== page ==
Families affirm that prisoners killed at Guantánamo were tortured
June 19, 2006
Today various family members of three political prisoners killed in the Guantánamo detention camp affirmed that the cadavers show signs of having been beaten.
Additionally, they added, during the autopsies, the Americans removed bodily organs, making it very difficult to determine the cause of death.
Mohammed al Oteibi, uncle of one of the three men, told the German agency DPA in Riyadh that he discovered “dark spots on the arms” of his nephew’s (Manea al Oteibi’s) cadaver and hematomas on different parts of his body, which could indicate that he was tortured.
Tala al Sahrani, father of prisoner Yassir al Sahrani, likewise told the Saudi newspaper Al Watan that he saw his son’s cadaver before the autopsy in Riad and discovered hematomas on his head. The blows he received could have caused his death.
The U.S. Army declared that the two Saudi prisoners and another from Yemen committed suicide by hanging themselves at Guantánamo on June 10. Their families doubt this story and maintain that the men were killed. Their remains were transported this weekend to their countries of origin where they will be re-examined.
Al Oteibi affirmed that during the autopsy performed on his nephew, U.S. forensics specialists removed his heart, brain and other organs “so that no one would be able to ascertain the true cause of his death.”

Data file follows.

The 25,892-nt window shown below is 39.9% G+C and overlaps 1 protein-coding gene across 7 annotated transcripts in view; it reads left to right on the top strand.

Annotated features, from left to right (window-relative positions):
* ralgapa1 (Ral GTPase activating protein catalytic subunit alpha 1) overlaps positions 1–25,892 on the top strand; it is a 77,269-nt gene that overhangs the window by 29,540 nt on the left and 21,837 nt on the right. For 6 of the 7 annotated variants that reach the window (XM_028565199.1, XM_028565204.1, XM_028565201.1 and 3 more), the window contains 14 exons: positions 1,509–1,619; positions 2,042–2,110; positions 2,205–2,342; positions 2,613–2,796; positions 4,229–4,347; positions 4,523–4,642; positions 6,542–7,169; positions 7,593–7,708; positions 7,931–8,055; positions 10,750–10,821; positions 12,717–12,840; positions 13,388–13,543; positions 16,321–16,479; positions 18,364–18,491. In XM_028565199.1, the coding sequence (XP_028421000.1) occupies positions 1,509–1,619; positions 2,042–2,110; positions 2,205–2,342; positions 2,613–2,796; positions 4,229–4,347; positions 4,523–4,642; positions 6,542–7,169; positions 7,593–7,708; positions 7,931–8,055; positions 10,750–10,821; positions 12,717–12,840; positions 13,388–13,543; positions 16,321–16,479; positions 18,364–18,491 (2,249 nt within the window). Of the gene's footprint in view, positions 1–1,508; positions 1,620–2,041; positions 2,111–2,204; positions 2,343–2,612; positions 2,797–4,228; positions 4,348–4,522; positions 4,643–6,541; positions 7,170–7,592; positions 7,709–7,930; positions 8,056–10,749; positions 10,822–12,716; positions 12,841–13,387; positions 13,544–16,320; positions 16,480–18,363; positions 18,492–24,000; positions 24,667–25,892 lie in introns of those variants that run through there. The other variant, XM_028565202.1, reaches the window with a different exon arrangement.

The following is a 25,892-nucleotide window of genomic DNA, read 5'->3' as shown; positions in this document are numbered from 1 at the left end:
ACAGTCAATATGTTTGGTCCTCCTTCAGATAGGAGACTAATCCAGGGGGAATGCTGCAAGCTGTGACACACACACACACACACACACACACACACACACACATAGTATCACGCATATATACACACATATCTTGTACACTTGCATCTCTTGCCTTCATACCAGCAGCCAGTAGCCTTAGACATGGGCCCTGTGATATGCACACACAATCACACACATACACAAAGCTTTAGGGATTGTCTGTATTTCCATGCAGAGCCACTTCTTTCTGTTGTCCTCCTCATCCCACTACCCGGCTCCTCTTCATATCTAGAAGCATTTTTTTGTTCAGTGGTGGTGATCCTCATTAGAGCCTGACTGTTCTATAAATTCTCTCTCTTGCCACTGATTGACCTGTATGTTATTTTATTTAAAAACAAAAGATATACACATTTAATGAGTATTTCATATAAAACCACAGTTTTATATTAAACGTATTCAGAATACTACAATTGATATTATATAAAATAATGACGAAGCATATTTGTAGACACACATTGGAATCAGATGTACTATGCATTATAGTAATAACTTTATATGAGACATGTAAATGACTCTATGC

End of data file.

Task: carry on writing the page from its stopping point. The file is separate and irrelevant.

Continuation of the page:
The man, who also served as legal advisor to the deceased prisoner, demanded that Saudi authorities perform an independent autopsy to verify the cause of death.
Although he admitted having seen marks around Manea’s neck—which might corroborate the hanging theory—he dismissed that his nephew could be capable of taking his own life. “We reject the U.S. report,” he said.
At the same time, Al Sahrani pointed out that, on principle, he cannot accept the U.S. autopsy result, considering that one who is accused is not allowed to carry out an independent investigation. His son was taken to Guatánamo when he was 17 years old.
Not only do the family members of the two deceased Saudis doubt the U.S. Army’s version of events.
The Yemenite’s father has also expressed doubt. Naguib Ghanem, former Minister of Health for Yemen and member of the Islamic party Islah, told the newspaper Al Sarq al Awsat that his son’s cadaver, already returned to his native country, is not fully intact following the autopsy carried out in the United States. Consequently, it will be difficult to corroborate the cause of death by doing another autopsy.
460 presumed terrorists remain in the detention camp, the majority of which have no formal accusations against them. Suicide goes against the principles of Islam, which, according to the family members, gives sufficient reason to doubt that the three men would have taken their own lives.
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